The story of the sham accounts scandal at Wells Fargo Bank is really pretty simple. An article published on October 13, 2016 in The New York Times explained it clearly: “Under intense pressure to meet aggressive sales goals, employees created sham accounts using the names—and sometimes, the actual money—of the bank’s real customers, and in some cases the customers did not discover the activity until they started accumulating fees.” On September 8, 2016, it was announced that the bank had entered into a settlement agreement with the federal Consumer Financial Protection Bureau that included fines and other payments of $185 million and included an acknowledgement from the bank that thousands of its employees, reacting to intense pressure from management to meet aggressive sales goals, has opened as many as two million sham accounts without the knowledge of customers and had often opened those accounts by forging the signatures of those customers.
However, the settlement was just the first act in what has become a scintillating story of widespread criticism of the bank’s treatment of its customers and employees and, more importantly, the apparent failure of members of the executive team and the board of directors to effectively carry out their oversight responsibilities and respond appropriately to the situation. On September 27, 2016, the bank’s board of directors announced that John G. Stumpf, the bank’s then-chief executive, would forfeit approximately $41 million worth of stock awards and receive no bonus for 2016. The board also said that it was launching an investigation into the bank’s sales practices and that Stumpf, who already had been called before Congressional committees to explain what he knew about the fake accounts, would not receive any salary while that investigation was going on. The board also announced that the former senior executive vice president of community banking, who ran the business unit where the fake accounts were created, would be retiring immediately and would forfeit $19 million in stock grants, would receive neither a bonus for 2016 nor any severance, and would be denied certain enhancements in retirement pay.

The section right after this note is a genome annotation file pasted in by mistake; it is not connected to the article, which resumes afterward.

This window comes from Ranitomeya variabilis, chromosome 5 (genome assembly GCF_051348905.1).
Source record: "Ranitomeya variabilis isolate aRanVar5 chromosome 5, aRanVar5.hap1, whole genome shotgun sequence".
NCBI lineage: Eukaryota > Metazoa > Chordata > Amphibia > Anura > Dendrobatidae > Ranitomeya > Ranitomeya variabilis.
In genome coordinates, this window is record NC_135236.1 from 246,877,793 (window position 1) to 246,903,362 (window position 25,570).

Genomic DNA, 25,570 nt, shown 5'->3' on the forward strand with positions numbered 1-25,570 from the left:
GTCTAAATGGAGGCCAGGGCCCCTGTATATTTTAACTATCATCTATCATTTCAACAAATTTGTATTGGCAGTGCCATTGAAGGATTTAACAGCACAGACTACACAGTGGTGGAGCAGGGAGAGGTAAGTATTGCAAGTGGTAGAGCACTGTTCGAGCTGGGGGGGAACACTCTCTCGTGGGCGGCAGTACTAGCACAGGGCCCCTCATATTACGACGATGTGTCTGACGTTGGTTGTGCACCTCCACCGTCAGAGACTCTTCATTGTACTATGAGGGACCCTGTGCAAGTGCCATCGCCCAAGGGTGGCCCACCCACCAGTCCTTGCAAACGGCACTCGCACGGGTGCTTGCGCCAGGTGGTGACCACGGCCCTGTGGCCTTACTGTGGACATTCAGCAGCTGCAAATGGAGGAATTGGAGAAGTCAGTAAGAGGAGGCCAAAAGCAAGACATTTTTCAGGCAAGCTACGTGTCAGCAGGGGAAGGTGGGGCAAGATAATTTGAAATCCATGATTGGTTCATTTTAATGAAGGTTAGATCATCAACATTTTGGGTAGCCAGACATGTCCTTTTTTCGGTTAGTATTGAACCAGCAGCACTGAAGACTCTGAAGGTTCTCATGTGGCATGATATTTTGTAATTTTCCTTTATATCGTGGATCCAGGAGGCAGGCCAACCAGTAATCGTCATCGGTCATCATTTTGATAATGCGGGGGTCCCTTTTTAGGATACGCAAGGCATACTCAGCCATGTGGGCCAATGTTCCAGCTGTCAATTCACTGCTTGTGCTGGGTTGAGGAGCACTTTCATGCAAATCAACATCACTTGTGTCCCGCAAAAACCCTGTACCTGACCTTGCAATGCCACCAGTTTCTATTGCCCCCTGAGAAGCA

A little over two weeks later, Stumpf, who was famously told “you should resign” by Senator Elizabeth Warren during Senate hearings in early September, did just that. Analysts praised the move, which was unexpected, as an opportunity for the bank to remove a significant distraction and move forward with rebuilding its reputation. The board announced an extensive reshuffling of the bank’s top management team; however, for new leadership they stayed in-house and appointed Timothy J. Sloan, a long time insider, as president and COO and then CEO, but not chairman. Critics expressed concern that Sloan was also culpable in the fraudulent accounts scandal, given his central role in what was clearly a flawed chain of command that should have stopped the misconduct from occurring and handled it better once it became a matter of public knowledge. He was also on record as a staunch defender of cross-selling, was the face of the company in the departure of the head of the community banking unit and was a close ally of Stumpf who called his resignation “an incredibly selfless decision”.